6

I'm facing a behavior that I find unatural when trying to paste a block of text selected with visual block mode (<C-v>): I can't insert it between two lines without messing with the already existing line.

Here's an example:

If I have this file

abc
def
hij
klm

This is a text
on several lines
and this is another line

Let's say I want to put the first letters of each of the 4 first lines between the 2 others lines of text.

  • First I'll select the 4 letters: <C-v> 3j y
  • Then I put my cursor on the o of the last line
  • Finally I put my letters before my cursor with P

The result I get is:

This is a text
aon several lines
dand this is another line
g
j

Where as what I expected was

this is a text 
a
d
g
j
on several lines
and this is another line

So it means that each time I want to past a block this way I have to insert the corresponding number of empty lines before I past which is pretty unatural in my opinion.

I found a vim tip suggesting to use 1vp to select a corresponding number of lines before pasting but that allows a replacement not an insertion of the block.

So my question is: What is the good way to insert a visually selecting block between two existing lines?

Also I once saw a plugin (which I can't remember the name) which "improved" visual block mode, but I'd like not to add a plugin just to enable this behavior.

5

That plugin you're referring to might be my UnconditionalPaste plugin, which provides (among many related other commands) the exact glp (force linewise paste) command you're looking for here.

As its author, I surely think the plugin provides very helpful functionality that warrants installing it, but you can achieve the same via a simple built-in command. After yanking, execute:

:call setreg('', '', 'ac')

Then paste with P. This changes the type of the default register from blockwise to characterwise. (As there's no setregtype() function, it does this by appending (a) nothing ('') to the register.)

The setreg() approach also works for other such conversions (e.g. characterwise to linewise with 'al' parameter.)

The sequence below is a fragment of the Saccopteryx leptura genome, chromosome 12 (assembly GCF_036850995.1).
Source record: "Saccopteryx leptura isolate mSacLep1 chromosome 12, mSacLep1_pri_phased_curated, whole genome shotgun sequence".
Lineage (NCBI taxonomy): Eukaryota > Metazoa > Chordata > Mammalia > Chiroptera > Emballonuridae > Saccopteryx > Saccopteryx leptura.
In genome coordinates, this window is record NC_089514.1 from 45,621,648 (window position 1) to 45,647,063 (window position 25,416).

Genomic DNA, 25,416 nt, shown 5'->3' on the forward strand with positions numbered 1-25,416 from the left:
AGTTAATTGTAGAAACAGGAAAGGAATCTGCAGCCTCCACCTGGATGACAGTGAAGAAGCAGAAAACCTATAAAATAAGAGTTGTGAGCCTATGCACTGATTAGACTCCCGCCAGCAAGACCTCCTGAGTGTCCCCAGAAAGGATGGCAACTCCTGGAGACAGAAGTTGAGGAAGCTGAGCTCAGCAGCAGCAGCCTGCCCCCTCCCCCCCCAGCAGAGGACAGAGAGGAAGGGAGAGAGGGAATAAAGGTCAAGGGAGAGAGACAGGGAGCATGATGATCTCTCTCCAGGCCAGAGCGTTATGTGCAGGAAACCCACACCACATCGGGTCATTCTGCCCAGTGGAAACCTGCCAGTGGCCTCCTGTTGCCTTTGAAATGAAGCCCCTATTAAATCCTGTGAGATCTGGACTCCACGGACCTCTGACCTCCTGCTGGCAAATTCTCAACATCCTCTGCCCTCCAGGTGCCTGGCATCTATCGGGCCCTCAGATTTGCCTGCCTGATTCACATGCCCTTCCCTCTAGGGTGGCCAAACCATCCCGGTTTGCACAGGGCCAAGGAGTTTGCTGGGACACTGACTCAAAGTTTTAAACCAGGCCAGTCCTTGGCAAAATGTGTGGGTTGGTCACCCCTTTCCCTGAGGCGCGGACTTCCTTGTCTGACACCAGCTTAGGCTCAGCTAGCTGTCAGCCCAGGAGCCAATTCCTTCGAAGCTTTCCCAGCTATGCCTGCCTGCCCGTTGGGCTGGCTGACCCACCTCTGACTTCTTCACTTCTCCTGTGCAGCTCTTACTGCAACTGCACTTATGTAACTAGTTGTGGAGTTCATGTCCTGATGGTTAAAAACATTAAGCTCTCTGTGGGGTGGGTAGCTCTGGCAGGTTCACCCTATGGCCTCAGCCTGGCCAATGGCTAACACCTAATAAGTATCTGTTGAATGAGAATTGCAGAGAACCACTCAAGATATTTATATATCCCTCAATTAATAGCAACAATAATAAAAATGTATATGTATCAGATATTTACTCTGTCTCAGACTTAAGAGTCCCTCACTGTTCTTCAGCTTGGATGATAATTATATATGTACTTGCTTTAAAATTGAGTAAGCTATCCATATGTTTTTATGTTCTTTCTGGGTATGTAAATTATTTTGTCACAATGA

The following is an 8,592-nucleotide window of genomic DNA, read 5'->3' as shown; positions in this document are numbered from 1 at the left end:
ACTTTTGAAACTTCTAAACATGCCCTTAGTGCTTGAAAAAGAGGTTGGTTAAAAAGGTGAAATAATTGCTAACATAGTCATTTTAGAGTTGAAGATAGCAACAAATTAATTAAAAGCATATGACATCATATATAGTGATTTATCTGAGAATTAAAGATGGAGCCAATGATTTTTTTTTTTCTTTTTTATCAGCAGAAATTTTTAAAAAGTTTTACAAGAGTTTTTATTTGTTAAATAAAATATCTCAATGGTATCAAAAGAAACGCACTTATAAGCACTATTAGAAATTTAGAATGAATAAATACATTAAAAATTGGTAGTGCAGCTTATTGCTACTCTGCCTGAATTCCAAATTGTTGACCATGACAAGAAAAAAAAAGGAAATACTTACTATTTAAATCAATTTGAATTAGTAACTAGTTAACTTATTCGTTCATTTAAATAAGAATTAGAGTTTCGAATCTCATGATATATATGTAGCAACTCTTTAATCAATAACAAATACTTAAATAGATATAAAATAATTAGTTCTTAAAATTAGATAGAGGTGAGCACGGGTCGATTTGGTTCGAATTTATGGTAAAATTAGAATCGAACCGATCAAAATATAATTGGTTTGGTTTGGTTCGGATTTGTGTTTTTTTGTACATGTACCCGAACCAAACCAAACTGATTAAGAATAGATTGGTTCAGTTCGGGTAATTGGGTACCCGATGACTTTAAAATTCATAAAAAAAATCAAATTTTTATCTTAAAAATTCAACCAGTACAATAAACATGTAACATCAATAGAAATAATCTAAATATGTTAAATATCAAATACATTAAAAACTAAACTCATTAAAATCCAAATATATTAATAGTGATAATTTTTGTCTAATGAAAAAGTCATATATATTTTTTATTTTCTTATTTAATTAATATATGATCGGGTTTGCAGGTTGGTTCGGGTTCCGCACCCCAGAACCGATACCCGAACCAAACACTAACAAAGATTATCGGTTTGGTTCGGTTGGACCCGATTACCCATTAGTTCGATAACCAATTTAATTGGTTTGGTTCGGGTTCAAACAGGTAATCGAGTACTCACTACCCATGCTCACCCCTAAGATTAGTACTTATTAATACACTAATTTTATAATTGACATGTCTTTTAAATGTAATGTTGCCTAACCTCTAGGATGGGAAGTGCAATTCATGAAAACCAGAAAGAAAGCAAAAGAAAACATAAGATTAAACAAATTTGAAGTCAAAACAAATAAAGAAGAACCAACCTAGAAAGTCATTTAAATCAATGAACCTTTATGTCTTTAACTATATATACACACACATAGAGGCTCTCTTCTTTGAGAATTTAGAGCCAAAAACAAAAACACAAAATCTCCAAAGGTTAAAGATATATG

For your particular example, there's an even shorter (but less general) way:

:put!

will always paste in new lines.

  • Thanks a lot for your tips (I'll also check your plugin)! Your answer leads me to another question (I don't know if I should create a new one or ask it here): let's say I want to map P to call setreg() and then put but only when I made a block selection is there a way to create such a mapping? I can't create it only in visual mode because it is not relevant and create it in normal mode would override P each time which is not what I want neither. – statox May 18 '15 at 12:00
  • You can use getregtype() to check whether the register contains a blockwise selection. But in my opinion, blockwise paste can be useful, too, so I would recommend a separate mapping. – Ingo Karkat May 18 '15 at 12:31
  • Yes I think you're right. Anyway I checked your plugin and I think I will simply use that it is the most convenient. Thanks again for your answers! – statox May 18 '15 at 13:38
5

You can get the behavior you want with: OCtrl+R".

Ctrl+R in Insert mode pastes a register -- in this case, the default " register. Since you're in Insert mode, it ignores the block-ness of the buffer.

  • 1
    Thats is a totally valid way to do it and I didn't know <kbd>Ctrl+R</kbd>. So thats a good answer thank you. – statox May 20 '15 at 7:41

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